Researchers at the Department of Dental Medicine at the Karolinska Institute in Sweden investigated the effects a single dose of the antibiotic amoxicillin as prophylaxis has on the normal oral microflora. Six of the 29 healthy volunteers already carried resistant viridans streptococci in the saliva before receiving 2g of amoxicillin. Amoxicillin reduced the streptococci, while the proportion of those with reduced susceptibility increased significantly on days 2 and 5. The researchers conclude that a single dose of amoxicillin can cause an ecological disturbance and induce selection of resistant strains in the oral microflora.

Researchers from Switzerland, Austria and Israel reviewed point-of-care randomization and informed consent in clinical trials. For low-risk trials whose purpose is to evaluate non-experimental therapies or other measures toward which the medical community is in a state of equipoise, ethics committees should play a more active role in a more standardized fashion, the authors write. Patients in the clinic are continually subject to spontaneous “pseudo-randomizations” based on local dogma and the anecdotal experience of their physicians. Stronger ethics oversight would allow point-of-care trials to structure these spontaneous randomizations, using widely available informatics tools, in combination with opt-out informed consent where deemed appropriate.

Researchers in Switzerland and Australia conducted a clinical trial to find out if a fast molecular resistance test of Gram-positive cocci would allow physicians to initiate a targeted therapy with beta-lactams more quickly instead of starting with an empiric therapy with vancomycin. The researchers conclude that rapid determination of methicillin resistance in staphylococcal bacteraemia is accurate and significantly reduces the time to targeted antibiotic therapy in the subgroup of S. aureus, thereby avoiding unnecessary exposure to vancomycin. The study was published in ESCMID’s journal Clinical Microbiology and Infection.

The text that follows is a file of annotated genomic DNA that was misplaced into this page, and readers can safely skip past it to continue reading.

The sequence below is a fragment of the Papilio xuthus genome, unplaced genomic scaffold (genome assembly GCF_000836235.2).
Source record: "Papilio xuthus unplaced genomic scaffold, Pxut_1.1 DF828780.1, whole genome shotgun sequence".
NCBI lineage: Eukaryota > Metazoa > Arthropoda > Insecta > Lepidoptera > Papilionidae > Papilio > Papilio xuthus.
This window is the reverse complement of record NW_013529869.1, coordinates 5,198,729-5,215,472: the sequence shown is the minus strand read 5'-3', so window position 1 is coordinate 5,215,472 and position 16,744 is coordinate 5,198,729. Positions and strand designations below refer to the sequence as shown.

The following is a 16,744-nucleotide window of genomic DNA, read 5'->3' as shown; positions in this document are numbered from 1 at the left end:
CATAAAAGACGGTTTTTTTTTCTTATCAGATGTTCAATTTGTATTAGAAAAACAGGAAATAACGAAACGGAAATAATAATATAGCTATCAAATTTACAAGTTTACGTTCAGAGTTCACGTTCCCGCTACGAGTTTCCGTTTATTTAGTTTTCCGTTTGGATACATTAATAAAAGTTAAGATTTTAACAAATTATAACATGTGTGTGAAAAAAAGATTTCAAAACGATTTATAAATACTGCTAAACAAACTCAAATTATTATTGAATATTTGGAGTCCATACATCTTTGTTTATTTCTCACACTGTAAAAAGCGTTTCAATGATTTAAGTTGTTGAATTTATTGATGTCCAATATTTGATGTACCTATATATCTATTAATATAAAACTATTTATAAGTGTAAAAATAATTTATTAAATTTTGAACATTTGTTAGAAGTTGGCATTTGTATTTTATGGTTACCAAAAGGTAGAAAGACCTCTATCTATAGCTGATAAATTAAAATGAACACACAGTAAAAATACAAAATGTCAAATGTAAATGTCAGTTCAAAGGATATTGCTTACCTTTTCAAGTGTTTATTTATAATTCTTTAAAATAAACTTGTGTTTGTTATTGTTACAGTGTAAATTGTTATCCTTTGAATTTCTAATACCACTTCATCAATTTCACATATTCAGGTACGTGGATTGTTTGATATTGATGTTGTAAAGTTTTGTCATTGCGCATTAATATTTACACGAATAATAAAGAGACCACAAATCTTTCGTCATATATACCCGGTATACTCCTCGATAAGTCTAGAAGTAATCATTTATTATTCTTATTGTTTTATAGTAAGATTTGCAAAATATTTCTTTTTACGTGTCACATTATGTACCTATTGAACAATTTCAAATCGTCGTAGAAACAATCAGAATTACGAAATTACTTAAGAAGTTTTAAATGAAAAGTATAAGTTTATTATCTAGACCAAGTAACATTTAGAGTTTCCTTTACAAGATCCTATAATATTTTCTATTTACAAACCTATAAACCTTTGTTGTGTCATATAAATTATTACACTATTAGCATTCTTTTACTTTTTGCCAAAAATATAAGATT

Researchers in Lyon studied the incidence and prevalence of hepatitis B virus (HBV) infection in a large sentinel cohort to evaluate the epidemiology of HBV during vaccination policy changes. The HBV incidence fluctuated between 5 and 8 per 1,000 person-years in pre-1986 birth-cohorts, decreased to 2.1 in birth-cohorts 1986 to 1991 and rebounded to 5 in post-1991 birth-cohorts. The authors of the study concluded that the HBV incidence was ‘remarkably high’ in young adults with noticeable variations concomitantly to vaccination policy changes. A dramatic decline in immunization rate was temporally associated with a sharp rebound of infection after withdrawal of systematic adolescent vaccination in 1998, the researchers wrote in their paper published in CMI

Researchers at the Rambam Medical Center in Haifa, Israel, assessed the pros and cons of circumcision. Adult circumcision decreases the rate of HIV acquisition among men in settings with a high incidence of HIV and therefore indirectly reduces women’s risk of exposure. Deciding whether to perform the procedure is easier for people residing in areas with high prevalence of STIs, including HIV, and for those who choose to be circumcised or have their children circumcised on religious, social, or cultural grounds. For many others, a definite pro or con recommendation, based on a risk-benefit ratio, cannot be made. 

Last update: 03 January 2017